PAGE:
One takes wading boots, folding staff and waders.  The other takes the serious stuff, although you may be surprised by the small volume.  I removed the tube fly and polyleader boxes to give a clearer view of the reels (Koma + Skagit, CLW + GDC; Guru AFS #8, Evotec + AFS #9, Konic #7), one CLW spare spool (full length Spey line), shooting heads, tippet spools and the small tool box (another item purloined from the children).

It's a compact Aladdin's Cave: clockwise from the top right, WD40 and Vaseline; utility tools; spare shock cord; pliers, knife & Ketchum Release (sea trout); hook sharpening stone; spare wading stick ferrule; treble and double hooks (you don't want them coming open in the main box); super glue; wader studs & key; reel spares (& a Koma circlip); and the wader repair kit of Aquasure and patches.  There's everything I need to cover the reasonable worst-case scenarios I might encounter in a week's fishing.  I find it much simpler just to pack the kit and keep it in the car box for both day trips and longer excursions.  Then it's always there and you don't have to remember whether or not you've packed it.  If the boxes are in the car, you're ready to go.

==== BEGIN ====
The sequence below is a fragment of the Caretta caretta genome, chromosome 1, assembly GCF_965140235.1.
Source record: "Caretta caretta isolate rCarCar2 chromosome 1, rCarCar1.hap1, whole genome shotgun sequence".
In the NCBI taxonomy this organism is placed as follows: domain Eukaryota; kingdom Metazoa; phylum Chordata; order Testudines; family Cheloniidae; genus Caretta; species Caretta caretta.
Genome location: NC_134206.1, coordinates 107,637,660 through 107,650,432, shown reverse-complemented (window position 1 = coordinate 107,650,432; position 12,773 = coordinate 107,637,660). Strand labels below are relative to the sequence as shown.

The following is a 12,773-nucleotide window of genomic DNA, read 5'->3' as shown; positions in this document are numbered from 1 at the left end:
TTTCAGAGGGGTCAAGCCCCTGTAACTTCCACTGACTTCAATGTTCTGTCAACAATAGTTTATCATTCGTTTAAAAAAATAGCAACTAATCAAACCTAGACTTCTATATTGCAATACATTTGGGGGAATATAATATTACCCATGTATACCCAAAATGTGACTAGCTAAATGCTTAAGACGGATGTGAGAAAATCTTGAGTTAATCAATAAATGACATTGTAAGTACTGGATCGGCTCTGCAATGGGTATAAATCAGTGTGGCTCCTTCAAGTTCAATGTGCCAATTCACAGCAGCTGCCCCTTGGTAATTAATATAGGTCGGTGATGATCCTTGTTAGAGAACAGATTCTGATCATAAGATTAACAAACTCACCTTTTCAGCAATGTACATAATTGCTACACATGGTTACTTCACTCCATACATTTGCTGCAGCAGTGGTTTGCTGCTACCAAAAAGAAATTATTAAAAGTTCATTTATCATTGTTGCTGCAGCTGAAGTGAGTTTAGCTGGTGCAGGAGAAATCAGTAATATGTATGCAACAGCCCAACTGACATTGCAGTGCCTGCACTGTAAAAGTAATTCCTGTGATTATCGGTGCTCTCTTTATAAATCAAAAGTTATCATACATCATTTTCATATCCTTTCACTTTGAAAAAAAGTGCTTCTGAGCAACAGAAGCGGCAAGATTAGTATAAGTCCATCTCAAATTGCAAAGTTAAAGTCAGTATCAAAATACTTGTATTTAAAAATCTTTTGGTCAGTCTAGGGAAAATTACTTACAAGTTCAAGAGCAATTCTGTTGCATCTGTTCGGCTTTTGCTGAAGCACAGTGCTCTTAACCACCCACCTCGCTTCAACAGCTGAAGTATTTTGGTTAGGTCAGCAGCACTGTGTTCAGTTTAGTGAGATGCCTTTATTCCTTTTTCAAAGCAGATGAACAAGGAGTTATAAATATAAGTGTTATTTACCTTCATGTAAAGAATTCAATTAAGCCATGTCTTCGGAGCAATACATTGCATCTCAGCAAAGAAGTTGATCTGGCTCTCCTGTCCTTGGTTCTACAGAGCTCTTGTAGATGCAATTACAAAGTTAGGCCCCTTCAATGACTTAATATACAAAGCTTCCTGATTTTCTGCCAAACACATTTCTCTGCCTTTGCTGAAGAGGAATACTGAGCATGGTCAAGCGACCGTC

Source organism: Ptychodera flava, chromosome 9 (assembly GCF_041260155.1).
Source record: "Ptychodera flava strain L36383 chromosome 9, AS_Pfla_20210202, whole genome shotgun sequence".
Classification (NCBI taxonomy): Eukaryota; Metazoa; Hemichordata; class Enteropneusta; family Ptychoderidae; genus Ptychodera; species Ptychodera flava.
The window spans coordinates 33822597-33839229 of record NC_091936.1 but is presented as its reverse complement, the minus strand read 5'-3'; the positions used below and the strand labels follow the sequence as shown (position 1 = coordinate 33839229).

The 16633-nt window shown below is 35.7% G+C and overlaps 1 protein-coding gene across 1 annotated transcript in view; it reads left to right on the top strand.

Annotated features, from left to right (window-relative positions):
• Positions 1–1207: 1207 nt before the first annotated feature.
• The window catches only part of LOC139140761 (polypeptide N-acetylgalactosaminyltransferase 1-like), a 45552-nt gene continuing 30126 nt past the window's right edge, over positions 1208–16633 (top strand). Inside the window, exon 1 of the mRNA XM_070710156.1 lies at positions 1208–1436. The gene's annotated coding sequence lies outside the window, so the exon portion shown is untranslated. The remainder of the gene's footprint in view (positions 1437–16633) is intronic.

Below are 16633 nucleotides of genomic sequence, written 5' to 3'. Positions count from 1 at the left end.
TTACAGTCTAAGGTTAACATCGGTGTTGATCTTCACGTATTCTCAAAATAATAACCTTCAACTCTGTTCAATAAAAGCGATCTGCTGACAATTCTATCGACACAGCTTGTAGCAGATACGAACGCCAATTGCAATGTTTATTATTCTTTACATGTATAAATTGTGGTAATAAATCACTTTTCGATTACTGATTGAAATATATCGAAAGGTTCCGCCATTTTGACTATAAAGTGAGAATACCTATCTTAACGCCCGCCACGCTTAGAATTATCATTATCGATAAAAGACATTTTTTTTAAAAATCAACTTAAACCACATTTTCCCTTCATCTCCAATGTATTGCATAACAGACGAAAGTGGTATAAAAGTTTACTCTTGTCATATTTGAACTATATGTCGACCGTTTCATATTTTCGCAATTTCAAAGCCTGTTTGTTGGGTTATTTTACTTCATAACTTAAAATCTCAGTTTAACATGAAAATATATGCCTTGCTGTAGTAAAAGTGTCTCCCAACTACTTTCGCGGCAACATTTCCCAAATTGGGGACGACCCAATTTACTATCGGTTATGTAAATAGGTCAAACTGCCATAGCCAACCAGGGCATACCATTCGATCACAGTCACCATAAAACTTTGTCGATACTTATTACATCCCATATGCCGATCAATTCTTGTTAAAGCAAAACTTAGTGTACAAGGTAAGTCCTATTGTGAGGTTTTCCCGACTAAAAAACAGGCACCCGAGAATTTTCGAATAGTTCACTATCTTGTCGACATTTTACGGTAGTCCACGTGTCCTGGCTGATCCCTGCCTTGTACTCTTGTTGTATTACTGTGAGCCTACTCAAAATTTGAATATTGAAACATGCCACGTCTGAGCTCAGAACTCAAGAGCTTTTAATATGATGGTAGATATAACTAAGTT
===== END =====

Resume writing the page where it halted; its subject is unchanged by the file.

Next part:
Finally there's my jacket.  It's nothing special - the basic Snowbee with the minimum array of packets.  On the left side are a fly box (outside), polyleaders (intermediate, slow, fast, very fast) and tippet spool (inside).  On the right, the waterproof camera (inside), tube fly mini-box, soft tape measure, knot glue, water thermometer and priest.  In the centre, spectacles, sun glasses, forceps and scissors.

Here you see the car loaded with 3 rods (14', 13' & 12'), with the jacket folded into the tackle box at rear and the wader box in the foreground.  The landing net goes in the back seat foot-well.  You will note that my orderly traits don't extend to my car, which shows the effects of 4 months of muddy dog and boots, and has yet to undergo its end of shooting season annual clean.  It's a good thing that the bossy German Frau who lives in the dashboard can't see what's behind me.

At last!  Oh joy!  In my next post I shall be able to write about fishing.  Let's hope I don't fall in.  If all goes well and the water level is suitable.........(written on Wednesday)